It doesn't do pooling like SqlConnection, if that is what you mean.
[caveat: I use "connection" here loosely to mean a logical connection, not necessarily a physical connection]
Between using a connection on-demand, and keeping one around, there are advantages and disadvantages to both approaches. There is some overhead in initializing a connection, so if you are doing 5 things you should try to do them on the same proxy - but I wouldn't keep a long term proxy around just for the sake of it.
In particular, in terms of life-cycle management, once a proxy has faulted, it stays faulted - so you need to be able to recover from the occasional failure (which should be expected). Equally, in some configurations (some combinations of session/instancing), a connection has a definite footprint on the server - so to improve scalability you should keep connections short-lived. Of course, for true scalability you'd usually want to disable those options anyway!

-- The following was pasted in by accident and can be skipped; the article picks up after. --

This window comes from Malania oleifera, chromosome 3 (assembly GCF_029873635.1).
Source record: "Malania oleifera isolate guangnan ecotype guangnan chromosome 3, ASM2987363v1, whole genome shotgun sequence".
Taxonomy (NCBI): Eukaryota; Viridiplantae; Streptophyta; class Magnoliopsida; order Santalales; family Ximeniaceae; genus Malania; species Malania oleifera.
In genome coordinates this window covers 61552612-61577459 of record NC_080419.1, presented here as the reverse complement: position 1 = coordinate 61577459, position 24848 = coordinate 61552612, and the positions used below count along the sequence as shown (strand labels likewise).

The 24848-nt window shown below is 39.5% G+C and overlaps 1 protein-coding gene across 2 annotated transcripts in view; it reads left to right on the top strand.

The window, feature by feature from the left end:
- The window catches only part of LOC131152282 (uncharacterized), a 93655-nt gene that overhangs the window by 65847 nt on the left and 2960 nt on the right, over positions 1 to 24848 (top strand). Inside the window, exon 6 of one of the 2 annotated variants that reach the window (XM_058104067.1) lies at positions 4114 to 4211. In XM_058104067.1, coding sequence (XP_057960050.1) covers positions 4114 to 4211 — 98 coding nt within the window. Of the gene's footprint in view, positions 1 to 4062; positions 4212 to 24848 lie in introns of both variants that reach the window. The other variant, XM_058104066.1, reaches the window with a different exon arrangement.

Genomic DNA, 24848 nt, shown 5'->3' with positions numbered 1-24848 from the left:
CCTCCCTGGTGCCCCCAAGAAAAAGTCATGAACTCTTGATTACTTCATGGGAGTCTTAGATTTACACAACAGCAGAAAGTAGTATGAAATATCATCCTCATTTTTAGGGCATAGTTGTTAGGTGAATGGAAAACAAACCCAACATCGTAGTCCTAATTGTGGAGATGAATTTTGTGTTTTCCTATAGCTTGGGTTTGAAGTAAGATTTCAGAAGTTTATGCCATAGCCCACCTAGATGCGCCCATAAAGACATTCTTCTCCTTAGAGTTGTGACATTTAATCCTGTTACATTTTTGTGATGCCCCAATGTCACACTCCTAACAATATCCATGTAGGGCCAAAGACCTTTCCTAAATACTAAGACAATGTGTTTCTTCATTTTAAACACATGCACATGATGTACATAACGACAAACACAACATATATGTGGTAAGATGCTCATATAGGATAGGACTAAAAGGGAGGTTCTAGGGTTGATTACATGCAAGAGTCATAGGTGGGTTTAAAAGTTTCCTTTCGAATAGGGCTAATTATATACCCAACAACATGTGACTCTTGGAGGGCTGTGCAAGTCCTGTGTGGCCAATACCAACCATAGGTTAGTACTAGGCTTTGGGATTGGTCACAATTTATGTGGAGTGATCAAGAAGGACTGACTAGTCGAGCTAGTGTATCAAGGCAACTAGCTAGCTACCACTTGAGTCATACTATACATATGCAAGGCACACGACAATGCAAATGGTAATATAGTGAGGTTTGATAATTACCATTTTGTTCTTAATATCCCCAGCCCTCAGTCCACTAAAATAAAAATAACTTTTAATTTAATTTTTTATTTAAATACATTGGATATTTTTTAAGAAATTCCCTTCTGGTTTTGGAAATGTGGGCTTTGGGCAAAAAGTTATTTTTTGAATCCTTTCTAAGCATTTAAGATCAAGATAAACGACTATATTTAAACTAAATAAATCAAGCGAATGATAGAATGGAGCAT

The cost of creating a connection also depends on things like the security mode. IIRC, it will be more expensive to open a two-way validated connection using message security than it will to set up a TransportWithMessageCredential connection - so "YMMV" is very much the case here.
Personally, I find that the biggest common issue with proxy performance isn't anything to do with the time to set up a conncetion - it is the chattiness of the API. i.e.
- open a connection
- perform 1 operation with a large payload (i.e. a message that means "do these 19 things")
- close the proxy
- open a connecton
- perform 19 operations with small payloads
- close the connection
Then scenario A will usually be significantly faster due to latency etc. And IMO don't even think about distributed transactions over WCF ;-p